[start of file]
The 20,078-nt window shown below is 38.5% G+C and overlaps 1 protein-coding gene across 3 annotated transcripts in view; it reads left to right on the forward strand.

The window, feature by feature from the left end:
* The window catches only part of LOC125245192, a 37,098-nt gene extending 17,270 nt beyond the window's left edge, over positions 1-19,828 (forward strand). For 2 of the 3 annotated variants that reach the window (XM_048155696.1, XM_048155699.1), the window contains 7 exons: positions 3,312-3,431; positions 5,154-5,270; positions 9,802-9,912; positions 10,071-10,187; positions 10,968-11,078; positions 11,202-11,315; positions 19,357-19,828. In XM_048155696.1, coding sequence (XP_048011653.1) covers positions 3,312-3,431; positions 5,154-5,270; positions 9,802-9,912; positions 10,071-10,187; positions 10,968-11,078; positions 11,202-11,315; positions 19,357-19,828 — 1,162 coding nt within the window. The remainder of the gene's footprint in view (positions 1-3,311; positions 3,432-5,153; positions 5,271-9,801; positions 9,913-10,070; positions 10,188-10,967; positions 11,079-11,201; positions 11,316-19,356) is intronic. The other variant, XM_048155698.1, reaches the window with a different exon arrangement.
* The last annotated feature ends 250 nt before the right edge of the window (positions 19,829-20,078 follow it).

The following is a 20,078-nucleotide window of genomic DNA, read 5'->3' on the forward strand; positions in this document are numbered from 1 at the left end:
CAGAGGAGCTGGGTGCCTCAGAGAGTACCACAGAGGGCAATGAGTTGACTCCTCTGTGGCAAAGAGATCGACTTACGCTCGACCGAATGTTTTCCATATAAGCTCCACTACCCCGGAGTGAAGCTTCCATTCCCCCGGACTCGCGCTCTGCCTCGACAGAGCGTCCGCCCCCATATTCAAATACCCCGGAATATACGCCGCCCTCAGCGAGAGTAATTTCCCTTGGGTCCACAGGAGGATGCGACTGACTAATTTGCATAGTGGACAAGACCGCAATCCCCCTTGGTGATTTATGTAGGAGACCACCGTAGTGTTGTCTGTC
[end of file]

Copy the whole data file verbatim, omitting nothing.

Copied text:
The 20,078-nt window shown below is 38.5% G+C and overlaps 1 protein-coding gene across 3 annotated transcripts in view; it reads left to right on the forward strand.

The window, feature by feature from the left end:
* The window catches only part of LOC125245192, a 37,098-nt gene extending 17,270 nt beyond the window's left edge, over positions 1-19,828 (forward strand). For 2 of the 3 annotated variants that reach the window (XM_048155696.1, XM_048155699.1), the window contains 7 exons: positions 3,312-3,431; positions 5,154-5,270; positions 9,802-9,912; positions 10,071-10,187; positions 10,968-11,078; positions 11,202-11,315; positions 19,357-19,828. In XM_048155696.1, coding sequence (XP_048011653.1) covers positions 3,312-3,431; positions 5,154-5,270; positions 9,802-9,912; positions 10,071-10,187; positions 10,968-11,078; positions 11,202-11,315; positions 19,357-19,828 — 1,162 coding nt within the window. The remainder of the gene's footprint in view (positions 1-3,311; positions 3,432-5,153; positions 5,271-9,801; positions 9,913-10,070; positions 10,188-10,967; positions 11,079-11,201; positions 11,316-19,356) is intronic. The other variant, XM_048155698.1, reaches the window with a different exon arrangement.
* The last annotated feature ends 250 nt before the right edge of the window (positions 19,829-20,078 follow it).

The following is a 20,078-nucleotide window of genomic DNA, read 5'->3' on the forward strand; positions in this document are numbered from 1 at the left end:
CAGAGGAGCTGGGTGCCTCAGAGAGTACCACAGAGGGCAATGAGTTGACTCCTCTGTGGCAAAGAGATCGACTTACGCTCGACCGAATGTTTTCCATATAAGCTCCACTACCCCGGAGTGAAGCTTCCATTCCCCCGGACTCGCGCTCTGCCTCGACAGAGCGTCCGCCCCCATATTCAAATACCCCGGAATATACGCCGCCCTCAGCGAGAGTAATTTCCCTTGGGTCCACAGGAGGATGCGACTGACTAATTTGCATAGTGGACAAGACCGCAATCCCCCTTGGTGATTTATGTAGGAGACCACCGTAGTGTTGTCTGTC